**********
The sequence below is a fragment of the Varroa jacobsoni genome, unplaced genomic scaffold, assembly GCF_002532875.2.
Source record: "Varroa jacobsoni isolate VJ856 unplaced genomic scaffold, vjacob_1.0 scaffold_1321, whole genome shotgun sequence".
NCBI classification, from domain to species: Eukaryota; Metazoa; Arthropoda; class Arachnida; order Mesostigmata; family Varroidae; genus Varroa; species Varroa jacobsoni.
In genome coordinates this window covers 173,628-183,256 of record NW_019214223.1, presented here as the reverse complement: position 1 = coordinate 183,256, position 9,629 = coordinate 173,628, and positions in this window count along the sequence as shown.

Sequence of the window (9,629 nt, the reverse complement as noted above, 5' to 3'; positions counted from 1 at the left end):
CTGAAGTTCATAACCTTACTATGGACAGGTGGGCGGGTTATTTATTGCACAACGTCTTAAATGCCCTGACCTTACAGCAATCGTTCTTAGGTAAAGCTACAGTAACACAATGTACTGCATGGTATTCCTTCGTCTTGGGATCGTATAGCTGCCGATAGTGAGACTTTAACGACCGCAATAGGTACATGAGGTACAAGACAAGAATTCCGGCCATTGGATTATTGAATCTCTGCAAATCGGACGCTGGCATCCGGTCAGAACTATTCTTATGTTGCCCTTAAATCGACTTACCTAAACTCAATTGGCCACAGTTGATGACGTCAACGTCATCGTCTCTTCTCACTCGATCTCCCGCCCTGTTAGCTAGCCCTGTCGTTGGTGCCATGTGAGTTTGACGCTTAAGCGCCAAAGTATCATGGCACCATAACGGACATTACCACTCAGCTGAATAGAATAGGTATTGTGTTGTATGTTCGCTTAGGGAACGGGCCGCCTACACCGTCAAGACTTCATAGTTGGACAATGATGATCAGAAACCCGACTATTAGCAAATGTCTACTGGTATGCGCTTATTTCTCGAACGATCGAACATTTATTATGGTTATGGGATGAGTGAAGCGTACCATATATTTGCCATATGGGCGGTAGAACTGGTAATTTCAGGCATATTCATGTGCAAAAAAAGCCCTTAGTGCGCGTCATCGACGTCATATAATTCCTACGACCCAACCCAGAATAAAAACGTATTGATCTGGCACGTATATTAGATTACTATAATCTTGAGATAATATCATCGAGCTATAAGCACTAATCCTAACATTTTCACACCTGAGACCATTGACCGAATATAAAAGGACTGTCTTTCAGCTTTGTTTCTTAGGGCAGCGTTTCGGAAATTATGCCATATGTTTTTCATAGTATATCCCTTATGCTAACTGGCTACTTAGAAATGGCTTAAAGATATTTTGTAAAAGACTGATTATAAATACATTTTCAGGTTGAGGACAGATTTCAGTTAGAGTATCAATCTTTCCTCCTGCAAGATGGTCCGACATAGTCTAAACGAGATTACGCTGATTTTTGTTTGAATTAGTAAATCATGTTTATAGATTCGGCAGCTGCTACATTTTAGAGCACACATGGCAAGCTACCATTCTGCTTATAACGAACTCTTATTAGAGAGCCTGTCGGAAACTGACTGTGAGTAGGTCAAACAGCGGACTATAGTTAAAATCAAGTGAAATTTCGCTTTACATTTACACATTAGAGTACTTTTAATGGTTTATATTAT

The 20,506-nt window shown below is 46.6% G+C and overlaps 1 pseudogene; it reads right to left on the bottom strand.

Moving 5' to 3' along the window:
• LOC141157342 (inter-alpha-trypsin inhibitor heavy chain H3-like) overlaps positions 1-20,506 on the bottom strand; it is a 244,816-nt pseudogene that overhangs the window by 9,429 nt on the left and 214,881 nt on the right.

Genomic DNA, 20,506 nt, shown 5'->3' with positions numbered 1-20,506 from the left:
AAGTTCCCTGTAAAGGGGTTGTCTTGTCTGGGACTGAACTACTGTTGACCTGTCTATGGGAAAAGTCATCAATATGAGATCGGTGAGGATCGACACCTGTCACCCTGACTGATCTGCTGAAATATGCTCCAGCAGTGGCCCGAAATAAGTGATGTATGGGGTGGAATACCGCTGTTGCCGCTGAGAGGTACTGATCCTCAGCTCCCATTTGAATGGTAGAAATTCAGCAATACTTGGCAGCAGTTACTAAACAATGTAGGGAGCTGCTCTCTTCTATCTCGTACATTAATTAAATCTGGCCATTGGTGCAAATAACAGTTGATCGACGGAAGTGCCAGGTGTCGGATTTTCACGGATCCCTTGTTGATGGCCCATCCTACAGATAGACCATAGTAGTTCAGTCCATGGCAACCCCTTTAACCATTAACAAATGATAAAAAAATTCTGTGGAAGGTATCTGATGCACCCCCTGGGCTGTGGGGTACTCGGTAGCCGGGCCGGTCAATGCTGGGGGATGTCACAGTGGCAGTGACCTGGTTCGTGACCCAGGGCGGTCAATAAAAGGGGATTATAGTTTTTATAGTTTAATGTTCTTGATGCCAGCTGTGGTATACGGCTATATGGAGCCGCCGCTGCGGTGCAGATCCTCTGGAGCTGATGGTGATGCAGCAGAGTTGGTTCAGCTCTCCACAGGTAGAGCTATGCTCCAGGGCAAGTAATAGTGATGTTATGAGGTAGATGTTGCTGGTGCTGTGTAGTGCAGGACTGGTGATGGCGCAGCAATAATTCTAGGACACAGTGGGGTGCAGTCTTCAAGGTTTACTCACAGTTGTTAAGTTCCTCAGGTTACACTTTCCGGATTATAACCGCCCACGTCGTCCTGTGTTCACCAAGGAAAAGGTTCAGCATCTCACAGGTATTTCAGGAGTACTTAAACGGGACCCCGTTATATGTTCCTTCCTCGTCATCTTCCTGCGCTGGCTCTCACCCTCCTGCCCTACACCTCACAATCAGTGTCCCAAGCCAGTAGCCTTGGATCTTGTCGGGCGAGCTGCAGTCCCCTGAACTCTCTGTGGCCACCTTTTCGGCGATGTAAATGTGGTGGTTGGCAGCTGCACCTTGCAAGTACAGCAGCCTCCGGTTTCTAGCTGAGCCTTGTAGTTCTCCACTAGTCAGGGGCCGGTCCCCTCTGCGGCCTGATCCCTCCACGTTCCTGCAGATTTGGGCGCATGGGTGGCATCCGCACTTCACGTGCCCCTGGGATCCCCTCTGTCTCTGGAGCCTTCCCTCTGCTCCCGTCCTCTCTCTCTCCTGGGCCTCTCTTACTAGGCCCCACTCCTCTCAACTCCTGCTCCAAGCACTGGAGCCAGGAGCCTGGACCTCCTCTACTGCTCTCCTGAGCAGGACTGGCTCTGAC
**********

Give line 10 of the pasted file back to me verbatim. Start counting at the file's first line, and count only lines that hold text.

Genomic DNA, 20,506 nt, shown 5'->3' with positions numbered 1-20,506 from the left: